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looking beyond borders

foreign policy and global economy

Archive for the tag “JOrdan”

Why States Are Turning To Proxy War

The Syrian Civil War is the world’s bloodiest conflict, and much of the blame can be laid at the feet of Syria’s neighbours and the world’s major powers. So far, France, Iran, Israel, Jordan, Qatar, Russia, Saudi Arabia, Turkey, the UAE, the United Kingdom and of course the United States have all intervened—and this long list of countries excludes the dozens of other coalition members that back U.S. efforts or otherwise played smaller roles.

Read Here – The National Interest

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Putin Is Filling The Middle East Power Vacuum

The Israelis and Turks, the Egyptians and Jordanians –– they’re all beating a path to the Kremlin in the hope that Vladimir Putin, the new master of the Middle East, can secure their interests and fix their problems. The latest in line is Saudi King Salman, who on Wednesday is due to become the first monarch of the oil-rich kingdom to visit Moscow. At the top of his agenda will be reining in Iran, a close Russian ally seen as a deadly foe by most Gulf Arab states.

Read Here – Bloomberg

The Arab World Has Never Recovered From The Loss Of 1967

It may be difficult for the Arabs of today to seriously reflect on the meaning of the defeat they suffered 50 years ago, given their current calamitous predicament. A half-century ago in the free sanctuary of Beirut, Arabs engaged in introspection and self-criticism, seeking to answer the central questions of their political life: What went wrong, and how did we reach this nadir? That unique moment of guarded hope and promise lasted but a few years.

Read Here – Foreign Policy

Number Of Refugees To Europe Surges To New Record In 2015

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A record 1.3 million migrants applied for asylum in the 28 member states of the European Union, Norway and Switzerland in 2015 – nearly double the previous high water mark of roughly 700,000 that was set in 1992 after the fall of the Iron Curtain and the collapse of the Soviet Union.

Read Here – Pew Research Center

America’s Return To Iraq

Given the scale of the threat posed by the Islamic State to Iraq and the Middle East, focusing on the implications of US policy is understandable. But whether the current crisis will have a happy ending – or even a tolerable one – depends far more on what the region’s players decide to do.

Read Here – Project Syndicate

Violence And The Rising Number Of Refugees

According to theannual Global Peace Index report, released on Wednesday, there are more than 50 million refugees and internally displaced people (IDPs) around the globe right now. Put another way, that’s one in every 133 people worldwide and 0.75 percent of the world population. Put yet another way, that’s roughly the equivalent of the entire population of South Korea being pushed out of their homes, or as if the combined populations of Australia and Taiwan had to leave.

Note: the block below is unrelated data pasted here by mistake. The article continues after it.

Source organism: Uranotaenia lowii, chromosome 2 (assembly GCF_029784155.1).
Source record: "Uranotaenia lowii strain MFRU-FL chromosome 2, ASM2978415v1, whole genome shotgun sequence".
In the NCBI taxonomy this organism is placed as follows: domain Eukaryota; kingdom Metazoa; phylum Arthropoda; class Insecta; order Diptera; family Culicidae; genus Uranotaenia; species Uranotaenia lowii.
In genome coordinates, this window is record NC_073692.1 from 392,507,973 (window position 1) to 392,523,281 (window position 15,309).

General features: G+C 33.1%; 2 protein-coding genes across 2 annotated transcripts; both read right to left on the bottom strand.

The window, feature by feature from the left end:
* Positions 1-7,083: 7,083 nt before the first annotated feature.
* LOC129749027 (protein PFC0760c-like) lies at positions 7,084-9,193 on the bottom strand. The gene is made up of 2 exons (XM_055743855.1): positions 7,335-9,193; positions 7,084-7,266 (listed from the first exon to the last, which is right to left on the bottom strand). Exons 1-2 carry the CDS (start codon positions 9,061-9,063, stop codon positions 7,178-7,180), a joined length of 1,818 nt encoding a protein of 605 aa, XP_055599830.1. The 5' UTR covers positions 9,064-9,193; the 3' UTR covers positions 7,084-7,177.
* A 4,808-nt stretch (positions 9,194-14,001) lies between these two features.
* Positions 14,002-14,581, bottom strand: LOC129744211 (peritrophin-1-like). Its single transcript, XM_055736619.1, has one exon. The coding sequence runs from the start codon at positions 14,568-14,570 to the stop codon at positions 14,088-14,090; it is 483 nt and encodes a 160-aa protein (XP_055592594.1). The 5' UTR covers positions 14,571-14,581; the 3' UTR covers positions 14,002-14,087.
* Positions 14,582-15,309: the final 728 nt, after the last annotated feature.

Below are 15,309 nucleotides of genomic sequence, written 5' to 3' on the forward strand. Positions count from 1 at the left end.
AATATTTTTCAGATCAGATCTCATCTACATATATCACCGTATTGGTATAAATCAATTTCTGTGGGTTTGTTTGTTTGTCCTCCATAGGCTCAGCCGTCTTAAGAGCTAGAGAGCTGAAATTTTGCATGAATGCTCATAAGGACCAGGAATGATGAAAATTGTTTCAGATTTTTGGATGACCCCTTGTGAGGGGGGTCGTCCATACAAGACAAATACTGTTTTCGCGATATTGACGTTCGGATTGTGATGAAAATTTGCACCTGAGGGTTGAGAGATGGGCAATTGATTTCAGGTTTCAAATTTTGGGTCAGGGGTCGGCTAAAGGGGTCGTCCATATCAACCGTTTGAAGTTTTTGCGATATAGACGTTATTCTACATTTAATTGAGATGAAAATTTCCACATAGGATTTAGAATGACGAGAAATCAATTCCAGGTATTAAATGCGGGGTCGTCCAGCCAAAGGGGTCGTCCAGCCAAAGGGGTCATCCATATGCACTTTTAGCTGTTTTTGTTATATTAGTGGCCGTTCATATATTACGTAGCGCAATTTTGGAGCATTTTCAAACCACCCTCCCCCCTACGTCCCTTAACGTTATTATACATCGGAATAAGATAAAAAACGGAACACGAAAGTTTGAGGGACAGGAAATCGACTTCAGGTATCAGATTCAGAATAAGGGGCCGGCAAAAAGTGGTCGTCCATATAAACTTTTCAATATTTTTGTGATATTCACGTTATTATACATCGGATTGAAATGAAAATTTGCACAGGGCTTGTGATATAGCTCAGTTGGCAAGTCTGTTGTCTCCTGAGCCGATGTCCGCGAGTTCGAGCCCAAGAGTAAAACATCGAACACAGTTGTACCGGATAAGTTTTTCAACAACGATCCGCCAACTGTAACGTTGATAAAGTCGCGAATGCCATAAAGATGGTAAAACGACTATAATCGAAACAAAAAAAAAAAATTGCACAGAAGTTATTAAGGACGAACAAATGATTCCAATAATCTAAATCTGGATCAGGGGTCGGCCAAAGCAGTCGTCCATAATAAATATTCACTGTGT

Read Here – The Atlantic

Battle Lines

On October 11, 2014, according to Islamic State-affiliated Twitter accounts a woman going by the name Ahlam al-Nasr was married in the courthouse of Raqqa, Syria, to Abu Usama al-Gharib, a Vienna-born jihadi close to the movement’s leadership. ISIS social media rarely make marriage announcements, but al-Nasr and al-Gharib are a jihadi power couple. Al-Gharib is a veteran propagandist, initially for Al Qaeda and now for ISIS. His bride is a burgeoning literary celebrity, better known as “the Poetess of the Islamic State.”

Read Here – New Yorker

 

3 Big Trends That Will Shape The Arab World

Arab countries are in the midst of violent convulsions that are fundamentally reshaping the region. While it’s impossible to predict exactly how the chaos will unfold, there are three major trends that will define the future. All three promise more catastrophic scenarios over the next few years unless governments reverse course.

Read Here – The National Interest

The Middle East Confusion

Confused about what’s happening in the Middle East?  The Institute of Internet Diagrams has come up with the ultimate explainer in the shape of an interactive diagram that sums up the geopolitical alliances traversing this ancient region, which dates back to the Mesozoic Era.

Read Here – The Atlantic

Will Bibi Go?

If Netanyahu is ousted, he’ll likely be remembered as a leader who failed to advance the peace process with the Arabs, failed to derail the Iranian nuclear program—despite inveighing against it for years—and devoted most of his energy to preserving a problematic status quo.

Read Here – Politico

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